Downsizing by baby boomers could significantly increase demand for new multifamily construction, especially in the suburbs. This downsizing, together with the mortality associated with age, would be expected to free up existing single-family homes. Younger households who move into these homes will free up multifamily units for newly forming households. With housing being a key fulcrum of monetary policy and a sector we know can be prone to boom and bust cycles, these developments will require careful monitoring.

The implications of demographic change and other key structural economic relationships for monetary policy have already played out at the Federal Open Market Committee. According to the Federal Reserve’s Summary of Economic Projections, popularly referred to as the “dot plot,” the median projection for the long-run growth rate of real GDP has come down, the median projection for the long-run unemployment rate has also fallen dramatically, and the median projection for the long-run interest rates has come down notably. Understanding that considerable uncertainty remains around these estimates, policymakers must remain attuned to changes in macroeconomic trends such as aging demographics if we are to achieve our objectives for the economy.

Esther L. George is president and CEO of the Federal Reserve Bank of Kansas City.


Ag bankers consider 2019, look forward to 2020

By Alaina Webster

Between trade tensions with China and natural disasters affecting virtually every part of the country, ag producers in the U.S. faced a challenging 2019. Will 2020 be any better?

In speaking with a handful of bankers from the Southern and Midwestern parts of the country, the answer seems to be a resounding maybe. Due to the USDA’s Market Facilitation Program, most producers who were hit with either production or trade issues have been able to make ends meet, but with weather uncertainties always a factor and trade talks continuing to drag on, most producers aren’t looking forward to more of the same next year.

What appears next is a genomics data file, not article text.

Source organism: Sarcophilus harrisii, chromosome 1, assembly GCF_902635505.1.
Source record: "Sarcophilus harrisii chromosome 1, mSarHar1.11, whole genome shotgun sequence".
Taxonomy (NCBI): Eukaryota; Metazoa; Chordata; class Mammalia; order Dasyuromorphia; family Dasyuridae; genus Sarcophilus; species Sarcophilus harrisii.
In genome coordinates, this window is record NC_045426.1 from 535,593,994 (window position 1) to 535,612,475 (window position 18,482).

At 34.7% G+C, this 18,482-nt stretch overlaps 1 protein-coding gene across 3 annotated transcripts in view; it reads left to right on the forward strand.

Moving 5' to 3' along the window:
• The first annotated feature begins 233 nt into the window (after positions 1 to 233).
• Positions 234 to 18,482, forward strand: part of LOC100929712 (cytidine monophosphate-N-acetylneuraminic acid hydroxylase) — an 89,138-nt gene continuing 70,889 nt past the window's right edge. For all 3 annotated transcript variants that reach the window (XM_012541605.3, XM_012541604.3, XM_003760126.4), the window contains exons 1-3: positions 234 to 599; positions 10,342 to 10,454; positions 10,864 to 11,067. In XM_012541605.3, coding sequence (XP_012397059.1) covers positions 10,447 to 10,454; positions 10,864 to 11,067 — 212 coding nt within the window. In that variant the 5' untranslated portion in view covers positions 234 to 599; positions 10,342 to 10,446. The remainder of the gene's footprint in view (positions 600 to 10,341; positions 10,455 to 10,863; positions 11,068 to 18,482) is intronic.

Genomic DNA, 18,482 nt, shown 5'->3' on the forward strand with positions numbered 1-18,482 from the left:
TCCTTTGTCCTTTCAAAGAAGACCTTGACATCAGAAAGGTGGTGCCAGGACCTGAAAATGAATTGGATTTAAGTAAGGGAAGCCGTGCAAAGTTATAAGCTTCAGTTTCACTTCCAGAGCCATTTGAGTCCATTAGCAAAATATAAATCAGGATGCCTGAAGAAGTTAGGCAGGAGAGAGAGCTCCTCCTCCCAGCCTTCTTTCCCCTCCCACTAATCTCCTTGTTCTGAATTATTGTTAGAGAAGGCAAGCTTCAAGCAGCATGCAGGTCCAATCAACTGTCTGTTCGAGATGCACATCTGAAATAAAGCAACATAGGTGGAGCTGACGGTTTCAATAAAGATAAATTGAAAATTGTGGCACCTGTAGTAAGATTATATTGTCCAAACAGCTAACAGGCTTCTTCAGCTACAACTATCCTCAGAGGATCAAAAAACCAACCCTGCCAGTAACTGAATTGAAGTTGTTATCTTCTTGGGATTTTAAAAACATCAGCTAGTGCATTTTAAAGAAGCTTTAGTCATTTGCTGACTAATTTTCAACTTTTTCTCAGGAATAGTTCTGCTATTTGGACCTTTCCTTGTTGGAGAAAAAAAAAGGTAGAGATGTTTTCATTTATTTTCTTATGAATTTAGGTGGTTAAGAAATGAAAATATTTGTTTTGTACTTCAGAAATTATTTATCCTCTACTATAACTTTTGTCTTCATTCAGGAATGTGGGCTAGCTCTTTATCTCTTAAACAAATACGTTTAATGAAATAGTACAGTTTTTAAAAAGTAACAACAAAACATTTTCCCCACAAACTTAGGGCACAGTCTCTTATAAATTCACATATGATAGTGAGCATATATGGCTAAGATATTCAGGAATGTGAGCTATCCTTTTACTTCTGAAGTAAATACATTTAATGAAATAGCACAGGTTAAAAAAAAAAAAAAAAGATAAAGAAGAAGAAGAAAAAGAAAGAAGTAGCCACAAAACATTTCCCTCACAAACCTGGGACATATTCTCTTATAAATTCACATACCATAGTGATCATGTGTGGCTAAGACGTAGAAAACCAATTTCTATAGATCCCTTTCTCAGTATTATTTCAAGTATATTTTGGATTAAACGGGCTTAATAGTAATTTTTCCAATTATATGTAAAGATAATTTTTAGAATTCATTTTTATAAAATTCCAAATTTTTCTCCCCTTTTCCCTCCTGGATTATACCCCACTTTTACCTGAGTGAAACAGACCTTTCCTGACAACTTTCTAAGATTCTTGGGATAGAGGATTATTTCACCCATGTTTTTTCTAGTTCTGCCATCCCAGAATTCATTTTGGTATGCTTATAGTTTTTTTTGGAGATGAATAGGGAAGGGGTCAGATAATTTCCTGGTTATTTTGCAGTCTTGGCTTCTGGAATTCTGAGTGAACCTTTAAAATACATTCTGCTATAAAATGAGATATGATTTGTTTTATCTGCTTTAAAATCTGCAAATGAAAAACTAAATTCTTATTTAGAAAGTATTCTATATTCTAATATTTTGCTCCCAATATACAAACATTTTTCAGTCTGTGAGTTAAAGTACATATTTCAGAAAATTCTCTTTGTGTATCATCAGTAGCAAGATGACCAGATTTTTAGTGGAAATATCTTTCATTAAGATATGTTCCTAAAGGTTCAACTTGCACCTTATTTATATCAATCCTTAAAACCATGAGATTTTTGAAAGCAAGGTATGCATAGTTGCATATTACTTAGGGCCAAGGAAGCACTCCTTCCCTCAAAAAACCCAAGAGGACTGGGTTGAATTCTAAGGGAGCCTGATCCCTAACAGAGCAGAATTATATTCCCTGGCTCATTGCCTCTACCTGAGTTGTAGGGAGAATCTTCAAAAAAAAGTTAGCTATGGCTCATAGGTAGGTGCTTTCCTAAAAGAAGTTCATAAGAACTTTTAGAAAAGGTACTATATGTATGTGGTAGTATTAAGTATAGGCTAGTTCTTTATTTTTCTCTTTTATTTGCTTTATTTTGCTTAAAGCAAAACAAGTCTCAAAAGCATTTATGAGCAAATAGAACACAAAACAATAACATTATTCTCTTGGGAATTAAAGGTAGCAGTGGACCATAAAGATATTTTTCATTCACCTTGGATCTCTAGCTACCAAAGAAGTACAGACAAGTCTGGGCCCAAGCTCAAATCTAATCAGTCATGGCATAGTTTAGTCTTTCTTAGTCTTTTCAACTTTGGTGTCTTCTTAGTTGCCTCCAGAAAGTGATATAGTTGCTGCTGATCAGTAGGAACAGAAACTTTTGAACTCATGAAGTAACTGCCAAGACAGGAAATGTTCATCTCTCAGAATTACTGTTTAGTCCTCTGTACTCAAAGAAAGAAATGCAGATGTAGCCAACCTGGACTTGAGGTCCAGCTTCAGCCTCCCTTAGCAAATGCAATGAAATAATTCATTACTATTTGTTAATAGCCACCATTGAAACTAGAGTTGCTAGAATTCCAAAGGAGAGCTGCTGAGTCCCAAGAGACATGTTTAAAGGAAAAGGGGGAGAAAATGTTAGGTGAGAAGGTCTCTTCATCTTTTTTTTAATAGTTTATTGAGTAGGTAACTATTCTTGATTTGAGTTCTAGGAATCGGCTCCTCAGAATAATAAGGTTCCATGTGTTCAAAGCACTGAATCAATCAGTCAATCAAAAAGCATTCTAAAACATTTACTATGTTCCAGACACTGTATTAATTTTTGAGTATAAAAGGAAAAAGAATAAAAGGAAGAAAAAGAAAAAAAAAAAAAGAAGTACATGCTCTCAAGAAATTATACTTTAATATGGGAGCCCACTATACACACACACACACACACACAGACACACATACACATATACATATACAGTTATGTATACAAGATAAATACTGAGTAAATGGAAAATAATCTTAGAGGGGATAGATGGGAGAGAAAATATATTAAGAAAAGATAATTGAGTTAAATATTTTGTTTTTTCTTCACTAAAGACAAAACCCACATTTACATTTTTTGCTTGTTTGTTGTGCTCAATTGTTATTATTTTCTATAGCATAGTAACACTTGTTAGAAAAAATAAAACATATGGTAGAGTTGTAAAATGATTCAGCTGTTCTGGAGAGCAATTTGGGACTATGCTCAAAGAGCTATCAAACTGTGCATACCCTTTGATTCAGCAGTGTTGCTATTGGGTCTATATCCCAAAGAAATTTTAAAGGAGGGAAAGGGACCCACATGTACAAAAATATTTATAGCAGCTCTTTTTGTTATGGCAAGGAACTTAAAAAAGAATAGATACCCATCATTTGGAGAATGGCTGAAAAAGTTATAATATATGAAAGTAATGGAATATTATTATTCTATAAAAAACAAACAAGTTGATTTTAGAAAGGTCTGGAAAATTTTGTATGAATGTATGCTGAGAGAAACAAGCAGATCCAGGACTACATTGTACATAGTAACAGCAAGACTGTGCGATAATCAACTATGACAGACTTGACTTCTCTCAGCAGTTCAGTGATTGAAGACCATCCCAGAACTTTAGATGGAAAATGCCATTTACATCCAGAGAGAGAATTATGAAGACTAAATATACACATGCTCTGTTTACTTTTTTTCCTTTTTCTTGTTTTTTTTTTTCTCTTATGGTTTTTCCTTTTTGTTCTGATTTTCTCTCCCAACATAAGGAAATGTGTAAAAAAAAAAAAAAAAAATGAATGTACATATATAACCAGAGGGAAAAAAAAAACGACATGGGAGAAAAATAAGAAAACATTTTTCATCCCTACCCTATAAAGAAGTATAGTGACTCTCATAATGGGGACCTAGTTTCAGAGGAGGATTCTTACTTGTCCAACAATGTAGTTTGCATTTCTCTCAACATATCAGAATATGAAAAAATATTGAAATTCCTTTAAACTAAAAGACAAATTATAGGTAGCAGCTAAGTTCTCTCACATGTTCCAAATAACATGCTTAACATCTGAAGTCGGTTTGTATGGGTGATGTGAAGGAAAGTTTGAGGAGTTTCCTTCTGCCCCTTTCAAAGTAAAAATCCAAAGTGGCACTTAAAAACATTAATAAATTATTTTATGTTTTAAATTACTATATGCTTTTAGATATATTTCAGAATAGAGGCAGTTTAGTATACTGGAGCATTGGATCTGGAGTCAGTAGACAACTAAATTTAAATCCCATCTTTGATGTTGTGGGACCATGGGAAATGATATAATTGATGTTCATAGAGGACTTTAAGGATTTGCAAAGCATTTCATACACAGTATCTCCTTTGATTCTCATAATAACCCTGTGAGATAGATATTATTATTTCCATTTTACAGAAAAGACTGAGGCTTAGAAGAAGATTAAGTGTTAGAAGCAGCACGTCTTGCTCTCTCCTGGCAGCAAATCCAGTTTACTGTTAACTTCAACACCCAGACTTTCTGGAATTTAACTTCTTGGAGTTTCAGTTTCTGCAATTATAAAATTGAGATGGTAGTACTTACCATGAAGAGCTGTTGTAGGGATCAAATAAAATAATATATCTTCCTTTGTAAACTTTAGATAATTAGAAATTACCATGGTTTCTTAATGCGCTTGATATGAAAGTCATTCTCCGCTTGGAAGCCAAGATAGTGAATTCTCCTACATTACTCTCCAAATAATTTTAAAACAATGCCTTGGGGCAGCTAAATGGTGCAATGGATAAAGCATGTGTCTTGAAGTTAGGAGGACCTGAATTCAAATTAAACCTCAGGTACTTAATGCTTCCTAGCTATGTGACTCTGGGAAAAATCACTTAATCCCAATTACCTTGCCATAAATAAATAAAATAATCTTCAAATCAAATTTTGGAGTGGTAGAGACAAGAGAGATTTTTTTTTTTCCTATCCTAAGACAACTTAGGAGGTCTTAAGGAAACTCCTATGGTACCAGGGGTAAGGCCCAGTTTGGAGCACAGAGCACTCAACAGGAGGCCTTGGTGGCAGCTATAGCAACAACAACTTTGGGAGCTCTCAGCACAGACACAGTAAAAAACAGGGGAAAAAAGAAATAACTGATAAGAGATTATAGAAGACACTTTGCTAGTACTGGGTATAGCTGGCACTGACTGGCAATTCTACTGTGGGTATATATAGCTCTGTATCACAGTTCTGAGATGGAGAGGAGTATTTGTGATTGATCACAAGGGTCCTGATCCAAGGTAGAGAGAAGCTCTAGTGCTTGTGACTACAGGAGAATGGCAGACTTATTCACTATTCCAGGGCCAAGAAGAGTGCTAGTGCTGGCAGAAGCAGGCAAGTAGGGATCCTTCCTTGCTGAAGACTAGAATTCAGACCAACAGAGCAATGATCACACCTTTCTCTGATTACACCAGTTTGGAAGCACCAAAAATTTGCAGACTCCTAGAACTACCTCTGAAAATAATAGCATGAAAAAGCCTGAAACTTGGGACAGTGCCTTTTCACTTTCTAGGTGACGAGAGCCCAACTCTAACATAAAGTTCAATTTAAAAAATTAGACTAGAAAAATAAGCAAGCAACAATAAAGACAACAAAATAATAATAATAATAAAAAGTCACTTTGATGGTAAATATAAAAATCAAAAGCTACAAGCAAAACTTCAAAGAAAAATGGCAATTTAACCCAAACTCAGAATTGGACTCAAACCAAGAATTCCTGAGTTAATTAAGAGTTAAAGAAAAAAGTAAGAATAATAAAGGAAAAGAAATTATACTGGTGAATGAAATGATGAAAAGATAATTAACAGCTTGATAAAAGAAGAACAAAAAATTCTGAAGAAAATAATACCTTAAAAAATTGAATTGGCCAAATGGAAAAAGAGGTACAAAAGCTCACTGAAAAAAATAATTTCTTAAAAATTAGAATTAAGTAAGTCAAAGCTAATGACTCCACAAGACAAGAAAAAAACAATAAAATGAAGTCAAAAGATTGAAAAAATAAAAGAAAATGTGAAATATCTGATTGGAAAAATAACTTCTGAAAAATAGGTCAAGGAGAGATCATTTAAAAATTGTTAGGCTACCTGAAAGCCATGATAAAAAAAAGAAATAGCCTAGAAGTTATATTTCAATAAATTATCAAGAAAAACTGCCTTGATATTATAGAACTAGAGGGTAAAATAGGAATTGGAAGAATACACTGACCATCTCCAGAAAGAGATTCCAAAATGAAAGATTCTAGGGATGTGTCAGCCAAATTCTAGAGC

“Risk management seems to be a topic that gets a lot more conversation nowadays,” said Joseph Beaver, senior vice president, agriculture lending, at First Southern Bank, Florence, Ala. “Marketing, hedging, crop insurance, all those sorts of things — everybody’s having to pay more attention to that and really kind of manage the downside with commodity prices where they are. Those things need to become more prevalent — at least we think they need to be more prevalent. We’re having more conversations around those kinds of things. The producers certainly have an interest in that and probably have to spend more time than they like spending on it.”

Still, bankers revealed the majority of their producers support the ongoing trade discussions, believing long-term gains outweigh short-term discomfort, and farmers and ranchers are thankful the USDA’s MFP is helping them to maintain their livelihoods while the government continues to wrestle with China.

In short, “cautious optimism” might be the best way to describe the sentiments of both ag bankers and producers going into 2020. For a more nuanced, in-depth perspective, read on for quotations from the panelists::

  • Walt Stephens, market executive, president, Greenville/Leland markets, Regions Bank, Greenville, Miss.
  • Joseph Beaver, senior vice president, agriculture lending, First Southern Bank, Florence, Ala. 
  • Leonard R. Wolfe, president, United Bank & Trust, Marysville, Kan. 
  • Ronald “Ronnie” Petree, market president, Home Bank, Lake Charles, La. 
  • Peg Scott, CEO, Union State Bank, Greenfield, Iowa
  • Bill Crutcher, market president, First United Bank, Wichita Falls, Texas

What trends have you seen in 2019?